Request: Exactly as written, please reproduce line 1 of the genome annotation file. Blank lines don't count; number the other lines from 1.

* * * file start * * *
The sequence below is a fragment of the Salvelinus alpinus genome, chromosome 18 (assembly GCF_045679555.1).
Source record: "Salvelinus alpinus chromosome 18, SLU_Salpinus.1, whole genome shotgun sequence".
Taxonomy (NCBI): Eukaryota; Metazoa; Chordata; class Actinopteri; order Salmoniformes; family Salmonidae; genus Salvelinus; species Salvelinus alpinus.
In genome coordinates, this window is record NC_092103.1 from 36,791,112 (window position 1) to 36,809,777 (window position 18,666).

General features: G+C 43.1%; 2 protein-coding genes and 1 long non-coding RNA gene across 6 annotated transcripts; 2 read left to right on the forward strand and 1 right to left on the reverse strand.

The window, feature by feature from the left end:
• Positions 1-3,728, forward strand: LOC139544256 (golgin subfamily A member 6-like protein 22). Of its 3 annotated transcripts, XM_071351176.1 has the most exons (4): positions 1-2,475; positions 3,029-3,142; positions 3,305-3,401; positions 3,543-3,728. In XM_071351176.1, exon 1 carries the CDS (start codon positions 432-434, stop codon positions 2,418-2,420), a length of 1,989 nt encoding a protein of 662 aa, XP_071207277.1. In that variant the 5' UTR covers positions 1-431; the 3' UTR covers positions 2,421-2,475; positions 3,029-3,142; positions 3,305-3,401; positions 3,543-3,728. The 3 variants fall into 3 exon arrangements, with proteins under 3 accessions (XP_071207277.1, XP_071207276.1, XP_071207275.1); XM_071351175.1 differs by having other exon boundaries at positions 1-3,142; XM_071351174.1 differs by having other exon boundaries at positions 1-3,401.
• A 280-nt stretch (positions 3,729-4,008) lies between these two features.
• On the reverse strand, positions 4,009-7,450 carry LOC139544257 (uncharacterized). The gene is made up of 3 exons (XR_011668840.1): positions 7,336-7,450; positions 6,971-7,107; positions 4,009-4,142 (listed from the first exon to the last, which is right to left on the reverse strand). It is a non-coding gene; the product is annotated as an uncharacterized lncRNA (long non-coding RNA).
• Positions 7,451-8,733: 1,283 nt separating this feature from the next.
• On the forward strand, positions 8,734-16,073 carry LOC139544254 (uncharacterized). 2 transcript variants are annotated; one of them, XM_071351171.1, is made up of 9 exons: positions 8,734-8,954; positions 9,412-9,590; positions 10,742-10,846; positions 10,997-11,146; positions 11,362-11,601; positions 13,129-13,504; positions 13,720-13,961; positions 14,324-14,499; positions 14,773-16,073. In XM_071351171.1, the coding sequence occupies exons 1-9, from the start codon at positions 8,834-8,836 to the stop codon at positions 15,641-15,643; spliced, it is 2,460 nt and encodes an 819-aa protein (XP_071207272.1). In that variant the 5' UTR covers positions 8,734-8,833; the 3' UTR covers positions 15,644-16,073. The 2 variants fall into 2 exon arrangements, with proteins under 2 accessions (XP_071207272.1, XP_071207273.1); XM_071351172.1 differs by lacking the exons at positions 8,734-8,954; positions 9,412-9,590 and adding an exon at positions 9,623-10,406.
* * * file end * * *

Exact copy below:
The sequence below is a fragment of the Salvelinus alpinus genome, chromosome 18 (assembly GCF_045679555.1).